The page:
Tuesday, April 24, 2012

Sell in May and “Go Away”?—Maybe, but Probably Not

For the past two years, we have been in an era plagued by major uncertainty. After a pretty disappointing 2011 where the only certainty was uncertainty, as we near the end of April, 2012, markets are almost at the same level as one year ago. The domestic large cap S&P500 is up 2.2%, but the Dow Jones Developed World ex US Index is down 15.7%. The Russell 2000 Index, a broad measure of the US market is down 6.4% over the past 12 months. So a lot of a portfolio’s performance was reliant on how much was allocated to domestic vs international and how much was allocated to large cap vs mid and small cap stocks.

To make things even more complicated, the performance of various sectors of the market was very different.  Despite high gasoline prices, the Energy sector is down 12%. At the same time Consumer Discretionary is up 11%.

As I wrote in January, “To many, the market is grossly undervalued.  To others, looking at the same data, the market is set for a fall.”  These are still valid comments in an era of uncertainty.  While corporate profits of large cap US companies seem to be quite strong, the risks associated with Europe, Iran, and China continue to loom large.  Then of course, we have the US deficit and the 2012 Presidential Election.

As we approach the month of May, because of the pattern in 2010 and 2011 being fresh in our minds, the old saw, “Sell in May and Go Away” will be in the press and on investor’s minds.  Here’s the facts:  A) If you sold everything on May 1 and bought the same investments back on October 31 for the past 60 years, you would have done much better than just “holding” through the Summer; BUT in those same 60 years; B) 59% of the time the stock market went up from May thru October; and C) Some summers like 2003 and 2009, markets have risen more than 15%.    The lesson: EACH YEAR IS DIFFERENT and you should act accordingly.

It is highly probable that there is now, and will continue to be some selling pressure thru the first days of May as proponents of the Sell in May and Go Away strategy execute their plans. (A self fulfilling prophesy) Added to this will be increased fears regarding Europe and China.  As I have said, there is likely to be a correction before we begin our rise to new permanent highs. (We have already seen a 4% fall from the 2012 highs—the “correction” might be as little as 5% or as high as 10%.)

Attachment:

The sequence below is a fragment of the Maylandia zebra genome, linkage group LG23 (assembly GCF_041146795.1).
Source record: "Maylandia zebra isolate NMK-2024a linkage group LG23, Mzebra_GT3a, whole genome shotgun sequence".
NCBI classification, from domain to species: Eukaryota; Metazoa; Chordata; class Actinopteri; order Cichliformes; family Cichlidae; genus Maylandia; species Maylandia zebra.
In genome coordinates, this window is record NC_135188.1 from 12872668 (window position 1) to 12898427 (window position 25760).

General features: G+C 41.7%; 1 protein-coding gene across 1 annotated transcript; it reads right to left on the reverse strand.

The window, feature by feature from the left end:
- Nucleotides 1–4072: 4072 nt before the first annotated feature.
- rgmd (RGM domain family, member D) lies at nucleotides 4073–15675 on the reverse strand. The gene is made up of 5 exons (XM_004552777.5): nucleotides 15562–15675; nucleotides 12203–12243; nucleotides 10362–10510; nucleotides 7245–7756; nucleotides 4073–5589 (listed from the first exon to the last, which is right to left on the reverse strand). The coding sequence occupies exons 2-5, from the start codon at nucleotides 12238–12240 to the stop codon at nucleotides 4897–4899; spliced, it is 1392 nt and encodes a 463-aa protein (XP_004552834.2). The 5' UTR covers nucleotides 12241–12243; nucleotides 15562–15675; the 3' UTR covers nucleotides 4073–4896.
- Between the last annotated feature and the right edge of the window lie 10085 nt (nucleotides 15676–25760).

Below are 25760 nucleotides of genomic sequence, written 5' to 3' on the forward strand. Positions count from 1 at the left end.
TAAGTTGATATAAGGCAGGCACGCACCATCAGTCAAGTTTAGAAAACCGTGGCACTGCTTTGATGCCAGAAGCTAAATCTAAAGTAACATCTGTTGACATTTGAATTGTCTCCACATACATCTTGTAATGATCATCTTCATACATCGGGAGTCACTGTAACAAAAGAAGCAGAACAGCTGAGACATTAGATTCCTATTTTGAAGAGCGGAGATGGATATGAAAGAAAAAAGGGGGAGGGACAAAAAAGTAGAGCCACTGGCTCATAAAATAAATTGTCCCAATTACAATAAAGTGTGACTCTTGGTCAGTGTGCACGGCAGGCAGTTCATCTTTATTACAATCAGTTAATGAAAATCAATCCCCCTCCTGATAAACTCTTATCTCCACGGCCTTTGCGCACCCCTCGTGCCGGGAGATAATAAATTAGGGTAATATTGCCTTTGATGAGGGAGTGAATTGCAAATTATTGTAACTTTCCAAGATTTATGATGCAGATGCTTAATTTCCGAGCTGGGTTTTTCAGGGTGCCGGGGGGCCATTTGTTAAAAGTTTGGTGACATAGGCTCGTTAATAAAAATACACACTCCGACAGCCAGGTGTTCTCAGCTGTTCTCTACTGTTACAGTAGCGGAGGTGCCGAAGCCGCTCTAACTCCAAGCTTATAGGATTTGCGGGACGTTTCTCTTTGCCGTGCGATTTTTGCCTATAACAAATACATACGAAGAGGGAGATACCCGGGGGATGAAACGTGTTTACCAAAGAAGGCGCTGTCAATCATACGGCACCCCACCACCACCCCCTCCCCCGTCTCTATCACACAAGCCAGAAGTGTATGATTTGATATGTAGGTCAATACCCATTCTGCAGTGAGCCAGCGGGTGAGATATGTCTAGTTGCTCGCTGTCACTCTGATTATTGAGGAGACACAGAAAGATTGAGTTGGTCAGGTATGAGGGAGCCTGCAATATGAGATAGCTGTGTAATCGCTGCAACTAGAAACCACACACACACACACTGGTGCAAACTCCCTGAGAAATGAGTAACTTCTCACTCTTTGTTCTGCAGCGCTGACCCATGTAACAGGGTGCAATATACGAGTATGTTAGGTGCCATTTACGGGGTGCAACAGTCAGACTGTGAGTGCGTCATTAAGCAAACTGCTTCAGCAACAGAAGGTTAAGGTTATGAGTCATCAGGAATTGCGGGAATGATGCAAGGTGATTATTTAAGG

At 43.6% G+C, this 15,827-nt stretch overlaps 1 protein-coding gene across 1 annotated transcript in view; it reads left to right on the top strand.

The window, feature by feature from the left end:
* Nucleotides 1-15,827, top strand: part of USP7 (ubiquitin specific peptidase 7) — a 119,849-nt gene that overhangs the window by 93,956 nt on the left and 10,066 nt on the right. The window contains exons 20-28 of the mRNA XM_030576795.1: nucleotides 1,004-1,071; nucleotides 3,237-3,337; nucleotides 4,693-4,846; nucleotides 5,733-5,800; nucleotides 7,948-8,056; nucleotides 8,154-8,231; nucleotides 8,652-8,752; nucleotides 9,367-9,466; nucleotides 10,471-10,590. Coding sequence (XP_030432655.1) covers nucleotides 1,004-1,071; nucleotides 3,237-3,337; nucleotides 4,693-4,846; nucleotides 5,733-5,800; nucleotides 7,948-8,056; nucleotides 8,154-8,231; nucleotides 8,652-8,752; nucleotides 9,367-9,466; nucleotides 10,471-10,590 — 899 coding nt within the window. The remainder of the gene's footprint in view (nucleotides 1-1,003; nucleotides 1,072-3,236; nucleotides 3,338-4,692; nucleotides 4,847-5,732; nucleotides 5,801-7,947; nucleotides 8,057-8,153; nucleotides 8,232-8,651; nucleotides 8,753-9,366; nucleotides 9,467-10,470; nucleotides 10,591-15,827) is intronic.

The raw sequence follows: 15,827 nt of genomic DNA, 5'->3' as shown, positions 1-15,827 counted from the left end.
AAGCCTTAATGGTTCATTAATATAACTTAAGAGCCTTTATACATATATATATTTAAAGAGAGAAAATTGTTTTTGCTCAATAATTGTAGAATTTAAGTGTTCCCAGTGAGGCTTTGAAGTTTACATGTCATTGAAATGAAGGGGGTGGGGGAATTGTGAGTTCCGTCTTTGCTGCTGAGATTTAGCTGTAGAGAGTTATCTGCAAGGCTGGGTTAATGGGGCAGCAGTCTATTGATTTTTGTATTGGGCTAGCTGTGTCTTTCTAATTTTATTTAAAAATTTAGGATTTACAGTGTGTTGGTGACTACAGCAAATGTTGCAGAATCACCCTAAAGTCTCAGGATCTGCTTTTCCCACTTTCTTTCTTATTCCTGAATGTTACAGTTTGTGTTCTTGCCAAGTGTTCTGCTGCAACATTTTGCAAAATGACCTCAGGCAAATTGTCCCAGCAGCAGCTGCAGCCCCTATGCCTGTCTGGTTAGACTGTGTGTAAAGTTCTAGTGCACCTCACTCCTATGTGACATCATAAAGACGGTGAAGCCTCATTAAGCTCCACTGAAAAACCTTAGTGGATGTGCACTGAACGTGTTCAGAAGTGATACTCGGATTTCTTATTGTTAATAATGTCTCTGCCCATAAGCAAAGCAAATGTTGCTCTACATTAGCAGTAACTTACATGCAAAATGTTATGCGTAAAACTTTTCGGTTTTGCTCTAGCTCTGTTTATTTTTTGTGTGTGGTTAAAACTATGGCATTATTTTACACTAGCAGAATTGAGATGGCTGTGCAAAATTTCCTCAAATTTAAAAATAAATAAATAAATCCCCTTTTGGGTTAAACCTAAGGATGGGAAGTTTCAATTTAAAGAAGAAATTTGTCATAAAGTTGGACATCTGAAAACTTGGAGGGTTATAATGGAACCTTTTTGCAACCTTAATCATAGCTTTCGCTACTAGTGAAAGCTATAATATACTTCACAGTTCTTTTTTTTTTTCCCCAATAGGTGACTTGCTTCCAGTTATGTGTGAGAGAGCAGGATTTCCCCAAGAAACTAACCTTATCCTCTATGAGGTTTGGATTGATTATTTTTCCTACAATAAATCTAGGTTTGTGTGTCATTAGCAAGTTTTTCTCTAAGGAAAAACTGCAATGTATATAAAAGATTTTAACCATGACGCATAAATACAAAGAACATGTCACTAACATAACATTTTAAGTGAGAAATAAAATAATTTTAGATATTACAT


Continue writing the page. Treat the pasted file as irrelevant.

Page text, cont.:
It is generally not wise to sell long term investments based on a strategy that is wrong 59% of the time. (59% of the time over the past 60 years the stock market went up from May thru October) On the other hand, it is probably wise to be cautious upon entry with new investments, using a proven “Dollar Cost Averaging” approach.

For those (and there are many) that are over-weighted in cash, remember that: 1) corporate earnings continue to be strong; and 2) price earnings ratios are relatively low. So, it is likely that sometime soon, in May or June, it is likely that we will see a long term buying opportunity that may prove to be better than most expect.

Dealing with uncertainty is a part of investing.  That is why diversification and choosing proven value oriented investments are always important strategies.  Own companies that are well capitalized, industry leaders in relatively stable markets.  Stick with segments where demand is likely to steadily increase over time.

This weblog is for educational purposes and for the sake of discussion. It is not a sales presentation and not a recommendation or personal investment advice. Opinions provided are exclusively those of Wayne Strout and are not the opinions by any financial institution. All investing involves significant risk of loss and there is no proven method to eliminate that risk. No investment should be made without a complete due diligence process, fundamental analysis and a discussion with your personal financial advisor.